The NAO has found that the Ministry and HMCTS are not yet working towards shared, strategic objectives for recovery in criminal courts. This makes it difficult for the Ministry and its agencies to align their plans or make strategic decisions about how to manage demand across the criminal justice system. These difficulties are exacerbated by long-standing issues with data which obscure the Ministry and HMCTS’s understanding of future demand.
Other significant risks remain to the Ministry and HMCTS’s efforts to reduce the backlog. These include long-term funding uncertainty as the Ministry estimates that it needs around an additional £500 million for criminal courts and £1.7 billion for legal aid, prisons and probation services to support recovery. The Ministry also recognises that recruiting enough judges to hear cases will be a challenge.
The NAO recommends that the Ministry should agree with other criminal justice agencies a set of shared, published objectives for recovery in criminal courts that consider the implications for the rest of the criminal justice system. It should also devise and implement a plan to tackle the systemic barriers to collecting, using and sharing data effectively across the criminal justice system.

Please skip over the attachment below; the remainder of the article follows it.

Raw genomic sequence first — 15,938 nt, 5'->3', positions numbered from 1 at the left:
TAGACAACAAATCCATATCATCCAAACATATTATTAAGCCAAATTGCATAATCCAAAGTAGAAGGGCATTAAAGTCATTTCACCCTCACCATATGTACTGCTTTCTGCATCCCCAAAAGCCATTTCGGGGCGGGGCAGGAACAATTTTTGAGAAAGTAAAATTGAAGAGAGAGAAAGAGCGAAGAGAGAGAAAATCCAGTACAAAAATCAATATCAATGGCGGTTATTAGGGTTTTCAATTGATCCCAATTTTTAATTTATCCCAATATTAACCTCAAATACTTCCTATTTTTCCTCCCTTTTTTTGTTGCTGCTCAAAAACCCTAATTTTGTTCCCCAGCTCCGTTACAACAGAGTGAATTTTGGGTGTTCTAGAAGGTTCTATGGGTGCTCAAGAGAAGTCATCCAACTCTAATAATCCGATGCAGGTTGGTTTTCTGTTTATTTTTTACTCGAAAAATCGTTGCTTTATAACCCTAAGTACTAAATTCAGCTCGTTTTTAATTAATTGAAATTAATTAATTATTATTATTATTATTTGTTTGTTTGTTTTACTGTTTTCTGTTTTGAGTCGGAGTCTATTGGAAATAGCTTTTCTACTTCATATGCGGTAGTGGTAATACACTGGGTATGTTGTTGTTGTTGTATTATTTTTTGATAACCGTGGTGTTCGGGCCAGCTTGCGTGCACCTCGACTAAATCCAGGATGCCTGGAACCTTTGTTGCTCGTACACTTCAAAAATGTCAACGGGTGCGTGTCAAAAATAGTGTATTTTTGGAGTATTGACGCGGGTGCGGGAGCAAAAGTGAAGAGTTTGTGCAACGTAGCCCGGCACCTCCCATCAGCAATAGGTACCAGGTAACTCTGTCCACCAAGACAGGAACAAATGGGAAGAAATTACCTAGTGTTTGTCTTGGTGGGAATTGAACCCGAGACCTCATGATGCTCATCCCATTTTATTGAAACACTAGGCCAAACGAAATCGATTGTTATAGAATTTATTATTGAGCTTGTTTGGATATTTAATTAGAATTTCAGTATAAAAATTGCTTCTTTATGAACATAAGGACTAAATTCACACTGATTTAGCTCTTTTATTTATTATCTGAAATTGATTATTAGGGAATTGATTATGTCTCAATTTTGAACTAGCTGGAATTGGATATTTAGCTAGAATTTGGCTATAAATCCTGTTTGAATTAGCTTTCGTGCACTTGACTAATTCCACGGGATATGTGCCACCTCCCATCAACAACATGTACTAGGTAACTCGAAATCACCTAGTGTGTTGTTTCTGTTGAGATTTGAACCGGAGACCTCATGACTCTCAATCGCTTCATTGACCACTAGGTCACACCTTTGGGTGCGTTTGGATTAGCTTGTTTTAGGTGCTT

“Despite efforts to increase capacity in criminal courts, it looks likely that the backlog will remain a problem for many years. The impact on victims, witnesses and defendants is severe and it is vital that the Ministry of Justice works effectively with its partners in the criminal justice system to minimise the delays to justice.”
Gareth Davies, the head of the NAO
Notes for Editors
- HMCTS does not distinguish between the outstanding caseload it says is required to run criminal courts efficiently and effectively and what they consider a 'genuine backlog' of cases. For this report, we have defined the backlog as all cases waiting to be heard or completed. There are limitations to this definition, set out in Appendix Two.
- The backlog in the magistrates’ courts has been recovering since a peak in June 2020.
- Her Majesty's Courts and Tribunals Service (HMCTS), an agency of the Ministry of Justice, provides the system of support, including infrastructure and resources, for administering criminal, civil and family courts in England and Wales and tribunals nationally.
- Press notices and reports are available from the date of publication on the NAO website. Hard copies can be obtained by using the relevant links on our website.
About the NAO
The National Audit Office (NAO) scrutinises public spending for Parliament and is independent of government and the civil service. It helps Parliament hold government to account and it uses its insights to help people who manage and govern public bodies improve public services.
The Comptroller and Auditor General (C&AG), Gareth Davies, is an Officer of the House of Commons and leads the NAO. The NAO audits the financial accounts of departments and other public bodies. It also examines and reports on the value for money of how public money has been spent.
In 2020, the NAO’s work led to a positive financial impact through reduced costs, improved service delivery, or other benefits to citizens, of £926 million.